In other word you can’t just go out after dinner , plonk you’re Mount down and polar align using Synscan. Timing ( position) and Star selection is the key

A planetarium like Stellarium is an absolute must for Star selection , whether your using an illuminated centering eye piece or connected remotely to your laptop using Capture software with live view

Hope the above makes sense
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Old 10-09-2020, 11:51 AM
Craig_
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Give SharpCap a try for your PA routine, if you haven't already.
On the EQ6-R specifically, the alt/az knobs are extremely sensitive when dialing in minute adjustments.
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Old 10-09-2020, 12:16 PM
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"Just remember Stars are constantly changing position so after a week or two the star you used for alignment a week or two ago may not be suitable now if you have to polar align again, The key to successful Synscan polar alignment"




Stars do not change position stellar coordinates will not change in the space of a week of two. If you set up a mount permanently and attain perfect polar alignment you wouldn't have to realign for a considerable period of time
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Old 10-09-2020, 02:42 PM
Startrek (Martin)
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Quote:
Originally Posted by TrevorW View Post
"Just remember Stars are constantly changing position so after a week or two the star you used for alignment a week or two ago may not be suitable now if you have to polar align again, The key to successful Synscan polar alignment"




Stars do not change position stellar coordinates will not change in the space of a week of two. If you set up a mount permanently and attain perfect polar alignment you wouldn't have to realign for a considerable period of time
In relation to the fixed south meridian line or true south line , Stars sure do move. The reference was geared to mounts which have to be set up each time
“Not permanent”
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Old 10-09-2020, 02:57 PM
TrevorW
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stars do not move ok maybe over a long times, what moves is the earth, the south celestial pole and the north pole star are always in the same position relative to you. I go out tonight and find the pole star in 10 years it will be in the same position relative to my location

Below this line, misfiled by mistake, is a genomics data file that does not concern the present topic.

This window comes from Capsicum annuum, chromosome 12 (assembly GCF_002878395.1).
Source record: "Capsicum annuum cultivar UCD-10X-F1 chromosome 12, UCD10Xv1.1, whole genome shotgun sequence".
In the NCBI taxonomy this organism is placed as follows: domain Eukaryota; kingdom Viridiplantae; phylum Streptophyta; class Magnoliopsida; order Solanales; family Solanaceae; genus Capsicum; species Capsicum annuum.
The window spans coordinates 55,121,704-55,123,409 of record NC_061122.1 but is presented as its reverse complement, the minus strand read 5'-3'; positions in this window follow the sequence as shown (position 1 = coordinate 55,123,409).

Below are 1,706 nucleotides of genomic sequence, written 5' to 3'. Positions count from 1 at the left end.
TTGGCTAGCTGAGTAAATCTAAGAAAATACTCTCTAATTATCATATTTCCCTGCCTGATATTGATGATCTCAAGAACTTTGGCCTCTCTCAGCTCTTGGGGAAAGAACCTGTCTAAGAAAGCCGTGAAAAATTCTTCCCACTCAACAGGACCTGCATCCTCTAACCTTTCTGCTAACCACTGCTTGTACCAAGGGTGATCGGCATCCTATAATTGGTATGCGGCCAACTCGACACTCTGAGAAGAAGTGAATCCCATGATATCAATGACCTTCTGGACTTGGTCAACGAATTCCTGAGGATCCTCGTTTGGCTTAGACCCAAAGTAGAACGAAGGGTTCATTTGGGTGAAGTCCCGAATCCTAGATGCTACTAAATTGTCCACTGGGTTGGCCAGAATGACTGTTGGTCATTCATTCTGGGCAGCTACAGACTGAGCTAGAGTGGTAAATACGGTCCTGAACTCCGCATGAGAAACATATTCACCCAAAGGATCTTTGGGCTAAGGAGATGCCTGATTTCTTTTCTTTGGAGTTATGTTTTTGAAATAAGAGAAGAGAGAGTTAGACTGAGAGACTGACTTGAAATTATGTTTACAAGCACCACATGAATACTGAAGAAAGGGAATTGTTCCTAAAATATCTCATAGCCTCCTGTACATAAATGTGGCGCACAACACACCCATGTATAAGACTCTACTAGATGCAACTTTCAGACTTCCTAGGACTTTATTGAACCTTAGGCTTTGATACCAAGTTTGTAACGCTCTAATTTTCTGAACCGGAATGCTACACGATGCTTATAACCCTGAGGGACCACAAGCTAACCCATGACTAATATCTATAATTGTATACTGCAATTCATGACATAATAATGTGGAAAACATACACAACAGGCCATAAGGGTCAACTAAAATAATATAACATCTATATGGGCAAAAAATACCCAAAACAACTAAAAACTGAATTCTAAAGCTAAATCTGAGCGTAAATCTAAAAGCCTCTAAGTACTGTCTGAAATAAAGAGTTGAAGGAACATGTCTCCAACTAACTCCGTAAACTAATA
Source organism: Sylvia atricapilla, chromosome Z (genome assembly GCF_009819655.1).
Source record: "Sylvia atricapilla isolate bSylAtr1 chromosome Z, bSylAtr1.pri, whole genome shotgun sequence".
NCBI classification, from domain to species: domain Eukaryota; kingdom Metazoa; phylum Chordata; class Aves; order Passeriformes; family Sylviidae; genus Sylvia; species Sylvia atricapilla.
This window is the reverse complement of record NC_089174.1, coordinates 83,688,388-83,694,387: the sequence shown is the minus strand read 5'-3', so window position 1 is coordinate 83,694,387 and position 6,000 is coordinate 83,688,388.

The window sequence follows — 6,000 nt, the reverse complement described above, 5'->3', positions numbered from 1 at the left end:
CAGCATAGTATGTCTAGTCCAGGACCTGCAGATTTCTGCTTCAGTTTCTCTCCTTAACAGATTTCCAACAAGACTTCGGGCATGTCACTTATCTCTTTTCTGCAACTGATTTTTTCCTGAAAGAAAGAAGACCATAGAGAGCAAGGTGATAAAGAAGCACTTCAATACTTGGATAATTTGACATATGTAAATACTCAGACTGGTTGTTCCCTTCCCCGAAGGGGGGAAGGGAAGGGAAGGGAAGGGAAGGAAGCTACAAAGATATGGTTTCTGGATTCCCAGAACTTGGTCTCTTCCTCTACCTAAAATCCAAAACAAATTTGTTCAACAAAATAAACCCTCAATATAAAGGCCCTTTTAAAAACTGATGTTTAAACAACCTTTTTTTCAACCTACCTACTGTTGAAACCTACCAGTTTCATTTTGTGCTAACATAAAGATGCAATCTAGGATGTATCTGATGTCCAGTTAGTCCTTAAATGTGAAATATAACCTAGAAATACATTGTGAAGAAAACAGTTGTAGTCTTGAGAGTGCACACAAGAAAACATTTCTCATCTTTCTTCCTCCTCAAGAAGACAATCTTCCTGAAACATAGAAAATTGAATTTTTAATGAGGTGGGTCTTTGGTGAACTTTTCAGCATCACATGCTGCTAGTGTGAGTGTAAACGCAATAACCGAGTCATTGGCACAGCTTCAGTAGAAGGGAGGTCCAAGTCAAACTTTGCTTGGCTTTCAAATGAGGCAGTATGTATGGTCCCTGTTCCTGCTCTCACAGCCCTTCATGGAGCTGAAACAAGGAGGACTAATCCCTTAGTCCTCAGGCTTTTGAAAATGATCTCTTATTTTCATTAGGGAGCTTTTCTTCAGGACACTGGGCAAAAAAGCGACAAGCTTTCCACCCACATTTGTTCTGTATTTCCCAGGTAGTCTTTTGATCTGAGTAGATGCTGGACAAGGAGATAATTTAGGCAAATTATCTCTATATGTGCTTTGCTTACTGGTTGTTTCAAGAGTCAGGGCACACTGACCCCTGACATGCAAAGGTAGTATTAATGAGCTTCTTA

https://www.universetoday.com/85730/do-stars-move/

Last edited by TrevorW; 10-09-2020 at 04:20 PM.
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Old 10-09-2020, 03:14 PM
Startrek (Martin)
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Quote:
Originally Posted by TrevorW View Post
stars do not move ok maybe every few thousand years, what moves is the earth, the south celestial pole and the north pole star are always in the same position relative to you.

Totally agree with you about the movement of celestial objects in our Universe, but I'm trying paint a picture for a beginner who looks up at the night sky or his / her planetarium and notices that the star he was looking at 2 weeks a go has moved its position (I really don't care if its not scientifically correct) all I care about is helping these poor guys polar Align using their Synscan handcontrollers , the science and fact can then follow ( if their at all interested in that)
Cheers
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Old 10-09-2020, 03:41 PM
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xa-coupe (Jeff)
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I appreciate what you're saying Martin, as Orion disappeared from my view some time ago though I am pretty sure it's still where it is meant to be!